A Capehart Scatchard Blog

How Tax Reform May Impact Sexual Harassment Lawsuits

By on January 10, 2018 in Legislation with 0 Comments

It is no secret that sexual harassment and the prevention of same in the workplace has become an increasingly popular topic. In response, businesses have started to take a closer look at their anti-harassment policies and how they are enforced.  Interestingly, lawmakers have also become focused on this issue and have now included a provision regarding sexual harassment settlements in the 2018 tax reform law.

Previously, settlements and legal fees were almost always tax deductible by businesses.  The 2018 tax reform legislation includes a provision that states that any settlement for sexual harassment claims, which contains a confidentiality or non-disclosure provision, will not be tax deductible.  Moreover, any legal fees related to the settlement of a harassment suit, where a confidentiality provision is included in the settlement agreement, will also be excluded from any type of tax deduction.

So what is the purpose behind this new rule? It seems to be to discourage the use of confidentiality clauses in sexual harassment settlements. Rumor has it that many powerful people in the entertainment industry, including Harvey Weinstein, have settled various sexual harassment claims over the years but these settlements have not been made public due to confidentiality provisions.  Are confidentiality provisions another way for perpetrators to hide their bad acts so they can continue acting inappropriately? Lawmakers think so.  Lawmakers hope that this new tax provision will make sexual harassment settlements more public, which will incentivize businesses to take a harsher stance on sexual harassment in the workplace.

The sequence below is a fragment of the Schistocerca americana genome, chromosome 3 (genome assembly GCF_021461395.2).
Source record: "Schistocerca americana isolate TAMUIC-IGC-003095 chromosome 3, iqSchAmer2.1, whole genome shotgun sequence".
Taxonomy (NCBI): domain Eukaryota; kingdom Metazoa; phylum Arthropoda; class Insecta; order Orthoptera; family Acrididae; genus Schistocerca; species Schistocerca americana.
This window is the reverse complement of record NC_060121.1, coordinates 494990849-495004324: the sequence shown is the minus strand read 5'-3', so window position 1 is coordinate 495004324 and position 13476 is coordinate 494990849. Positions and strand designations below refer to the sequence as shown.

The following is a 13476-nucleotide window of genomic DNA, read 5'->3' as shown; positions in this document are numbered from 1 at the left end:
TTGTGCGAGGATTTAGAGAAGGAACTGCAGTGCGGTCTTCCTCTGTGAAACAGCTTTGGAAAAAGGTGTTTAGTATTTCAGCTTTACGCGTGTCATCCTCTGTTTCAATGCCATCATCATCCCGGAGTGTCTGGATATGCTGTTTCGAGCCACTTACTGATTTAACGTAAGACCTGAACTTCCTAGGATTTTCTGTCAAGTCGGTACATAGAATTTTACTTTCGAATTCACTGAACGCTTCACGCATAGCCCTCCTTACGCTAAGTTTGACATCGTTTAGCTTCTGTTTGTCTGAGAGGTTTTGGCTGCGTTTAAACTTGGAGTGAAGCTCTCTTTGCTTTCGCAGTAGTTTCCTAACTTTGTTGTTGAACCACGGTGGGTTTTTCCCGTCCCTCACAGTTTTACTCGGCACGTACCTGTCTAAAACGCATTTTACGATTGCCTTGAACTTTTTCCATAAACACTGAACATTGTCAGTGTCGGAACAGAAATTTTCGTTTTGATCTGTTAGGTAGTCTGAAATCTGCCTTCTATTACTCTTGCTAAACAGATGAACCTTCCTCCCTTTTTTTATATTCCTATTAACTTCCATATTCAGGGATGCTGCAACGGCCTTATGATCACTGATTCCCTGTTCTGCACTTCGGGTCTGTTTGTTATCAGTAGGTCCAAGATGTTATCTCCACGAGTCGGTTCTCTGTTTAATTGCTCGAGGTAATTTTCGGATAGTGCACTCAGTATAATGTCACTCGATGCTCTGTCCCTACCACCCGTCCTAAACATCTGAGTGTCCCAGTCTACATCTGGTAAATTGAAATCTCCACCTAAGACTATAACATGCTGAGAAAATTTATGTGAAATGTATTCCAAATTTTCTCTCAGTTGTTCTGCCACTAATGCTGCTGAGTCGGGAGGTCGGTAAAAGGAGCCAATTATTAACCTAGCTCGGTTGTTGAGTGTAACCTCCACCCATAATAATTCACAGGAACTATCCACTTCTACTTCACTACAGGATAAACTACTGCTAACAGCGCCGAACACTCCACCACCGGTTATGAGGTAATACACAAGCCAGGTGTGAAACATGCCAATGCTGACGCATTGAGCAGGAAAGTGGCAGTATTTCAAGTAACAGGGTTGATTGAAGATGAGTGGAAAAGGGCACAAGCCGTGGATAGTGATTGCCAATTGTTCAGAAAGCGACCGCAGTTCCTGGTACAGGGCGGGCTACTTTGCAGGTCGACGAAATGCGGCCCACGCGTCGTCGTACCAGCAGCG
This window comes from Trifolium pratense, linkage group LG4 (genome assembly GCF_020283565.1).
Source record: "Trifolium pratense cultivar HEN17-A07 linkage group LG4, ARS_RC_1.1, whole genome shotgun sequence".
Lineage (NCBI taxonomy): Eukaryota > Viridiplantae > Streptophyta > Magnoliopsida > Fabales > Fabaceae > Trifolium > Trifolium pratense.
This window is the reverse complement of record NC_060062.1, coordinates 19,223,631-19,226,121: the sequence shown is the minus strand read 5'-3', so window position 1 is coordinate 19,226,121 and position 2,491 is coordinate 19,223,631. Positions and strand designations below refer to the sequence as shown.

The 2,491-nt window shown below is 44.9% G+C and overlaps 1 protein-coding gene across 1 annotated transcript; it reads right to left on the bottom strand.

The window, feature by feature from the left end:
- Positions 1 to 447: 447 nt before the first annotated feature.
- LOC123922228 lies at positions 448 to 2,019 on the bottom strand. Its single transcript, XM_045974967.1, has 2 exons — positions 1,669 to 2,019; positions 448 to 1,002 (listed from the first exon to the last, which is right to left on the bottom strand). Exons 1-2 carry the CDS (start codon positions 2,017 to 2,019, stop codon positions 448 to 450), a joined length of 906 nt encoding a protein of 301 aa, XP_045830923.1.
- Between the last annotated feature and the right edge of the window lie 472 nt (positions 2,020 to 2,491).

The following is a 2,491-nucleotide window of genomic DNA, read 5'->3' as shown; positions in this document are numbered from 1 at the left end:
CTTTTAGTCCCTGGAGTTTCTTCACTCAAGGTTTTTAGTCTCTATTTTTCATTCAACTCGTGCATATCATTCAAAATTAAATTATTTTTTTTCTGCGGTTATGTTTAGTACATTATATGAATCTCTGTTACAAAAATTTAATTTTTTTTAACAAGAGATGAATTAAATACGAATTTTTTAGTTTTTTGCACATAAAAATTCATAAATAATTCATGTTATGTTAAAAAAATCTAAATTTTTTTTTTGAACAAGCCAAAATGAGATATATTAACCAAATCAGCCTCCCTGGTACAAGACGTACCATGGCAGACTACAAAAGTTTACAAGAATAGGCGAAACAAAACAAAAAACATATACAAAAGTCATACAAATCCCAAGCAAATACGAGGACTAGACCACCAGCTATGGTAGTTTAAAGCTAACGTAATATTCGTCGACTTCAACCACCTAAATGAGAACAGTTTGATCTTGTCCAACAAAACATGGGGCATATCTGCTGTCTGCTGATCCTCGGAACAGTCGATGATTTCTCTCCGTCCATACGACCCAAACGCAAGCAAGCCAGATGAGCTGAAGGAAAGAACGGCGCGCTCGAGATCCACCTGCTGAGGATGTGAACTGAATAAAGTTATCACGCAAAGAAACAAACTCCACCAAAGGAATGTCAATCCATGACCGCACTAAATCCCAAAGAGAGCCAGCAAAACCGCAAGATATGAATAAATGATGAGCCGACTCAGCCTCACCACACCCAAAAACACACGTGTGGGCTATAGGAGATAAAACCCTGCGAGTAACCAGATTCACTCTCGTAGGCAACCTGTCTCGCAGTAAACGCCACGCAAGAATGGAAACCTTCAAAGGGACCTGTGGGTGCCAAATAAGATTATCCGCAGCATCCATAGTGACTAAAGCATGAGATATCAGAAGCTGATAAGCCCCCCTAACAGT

Although this new tax provision seems like a good idea, it could create problematic consequences.  It’s possible that this provision will discourage settlements of sexual harassment cases, despite the strong public policy favoring settlements.  A business may be more inclined to go forward with trial because payment of litigation costs, attorney’s fees and judgments resulting from trial will be tax deductible. It’s also possible that this new provision will incentivize businesses to lower their settlement offers to offset the fact that the settlement fee will not be tax deductible.

Moreover, the language of the tax reform provision brings about many questions. Does this provision only apply to claims where sexual harassment is the sole complaint? What if an employee files a claim for sexual harassment but also includes claims of discrimination and retaliation? Would a settlement of those claims, with a confidentiality provision, preclude a tax deduction?  Will there need to be proof that the sexual harassment actually occurred before any settlement can be entered into in order to determine tax consequences? Will plaintiffs in a sexual harassment suit be able to take tax deductions for legal fees he/she paid if a confidentiality provision is included in a settlement? The answers to these questions are not yet clear.

As this new tax provision is put into practice, it will be interesting to see what impact it has, if any, on sexual harassment in the workplace. The hope is that making it costlier to hide sexual harassment might make it less common in the workplace.


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